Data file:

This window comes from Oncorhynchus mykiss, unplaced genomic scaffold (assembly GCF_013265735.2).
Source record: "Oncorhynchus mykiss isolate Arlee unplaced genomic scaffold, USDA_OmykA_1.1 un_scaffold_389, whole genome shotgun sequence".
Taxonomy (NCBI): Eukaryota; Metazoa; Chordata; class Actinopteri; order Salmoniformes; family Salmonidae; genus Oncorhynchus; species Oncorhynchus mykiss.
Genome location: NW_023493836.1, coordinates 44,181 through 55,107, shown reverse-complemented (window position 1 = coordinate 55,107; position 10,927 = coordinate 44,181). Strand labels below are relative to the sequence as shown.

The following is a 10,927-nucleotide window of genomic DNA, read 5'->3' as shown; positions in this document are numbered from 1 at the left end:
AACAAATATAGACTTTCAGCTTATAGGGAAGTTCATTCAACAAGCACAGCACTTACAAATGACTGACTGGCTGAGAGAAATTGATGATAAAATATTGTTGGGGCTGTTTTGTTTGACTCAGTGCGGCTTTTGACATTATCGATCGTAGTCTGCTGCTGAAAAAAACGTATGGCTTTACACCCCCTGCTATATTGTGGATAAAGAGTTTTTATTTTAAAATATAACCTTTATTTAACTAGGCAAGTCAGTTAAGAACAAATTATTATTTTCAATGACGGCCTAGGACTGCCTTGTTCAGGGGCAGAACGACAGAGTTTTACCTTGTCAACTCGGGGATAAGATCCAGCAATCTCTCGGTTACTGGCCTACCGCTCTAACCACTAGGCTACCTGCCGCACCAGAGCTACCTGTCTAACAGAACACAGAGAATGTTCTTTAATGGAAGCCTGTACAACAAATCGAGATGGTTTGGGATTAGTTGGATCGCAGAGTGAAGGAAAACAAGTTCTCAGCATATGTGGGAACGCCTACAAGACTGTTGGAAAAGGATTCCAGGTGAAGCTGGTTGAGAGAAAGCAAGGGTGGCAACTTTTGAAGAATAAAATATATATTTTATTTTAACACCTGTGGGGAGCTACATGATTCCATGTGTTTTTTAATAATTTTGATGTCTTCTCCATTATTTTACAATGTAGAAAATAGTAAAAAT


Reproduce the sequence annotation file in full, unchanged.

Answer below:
This window comes from Oncorhynchus mykiss, unplaced genomic scaffold (assembly GCF_013265735.2).
Source record: "Oncorhynchus mykiss isolate Arlee unplaced genomic scaffold, USDA_OmykA_1.1 un_scaffold_389, whole genome shotgun sequence".
Taxonomy (NCBI): Eukaryota; Metazoa; Chordata; class Actinopteri; order Salmoniformes; family Salmonidae; genus Oncorhynchus; species Oncorhynchus mykiss.
Genome location: NW_023493836.1, coordinates 44,181 through 55,107, shown reverse-complemented (window position 1 = coordinate 55,107; position 10,927 = coordinate 44,181). Strand labels below are relative to the sequence as shown.

The following is a 10,927-nucleotide window of genomic DNA, read 5'->3' as shown; positions in this document are numbered from 1 at the left end:
AACAAATATAGACTTTCAGCTTATAGGGAAGTTCATTCAACAAGCACAGCACTTACAAATGACTGACTGGCTGAGAGAAATTGATGATAAAATATTGTTGGGGCTGTTTTGTTTGACTCAGTGCGGCTTTTGACATTATCGATCGTAGTCTGCTGCTGAAAAAAACGTATGGCTTTACACCCCCTGCTATATTGTGGATAAAGAGTTTTTATTTTAAAATATAACCTTTATTTAACTAGGCAAGTCAGTTAAGAACAAATTATTATTTTCAATGACGGCCTAGGACTGCCTTGTTCAGGGGCAGAACGACAGAGTTTTACCTTGTCAACTCGGGGATAAGATCCAGCAATCTCTCGGTTACTGGCCTACCGCTCTAACCACTAGGCTACCTGCCGCACCAGAGCTACCTGTCTAACAGAACACAGAGAATGTTCTTTAATGGAAGCCTGTACAACAAATCGAGATGGTTTGGGATTAGTTGGATCGCAGAGTGAAGGAAAACAAGTTCTCAGCATATGTGGGAACGCCTACAAGACTGTTGGAAAAGGATTCCAGGTGAAGCTGGTTGAGAGAAAGCAAGGGTGGCAACTTTTGAAGAATAAAATATATATTTTATTTTAACACCTGTGGGGAGCTACATGATTCCATGTGTTTTTTAATAATTTTGATGTCTTCTCCATTATTTTACAATGTAGAAAATAGTAAAAAT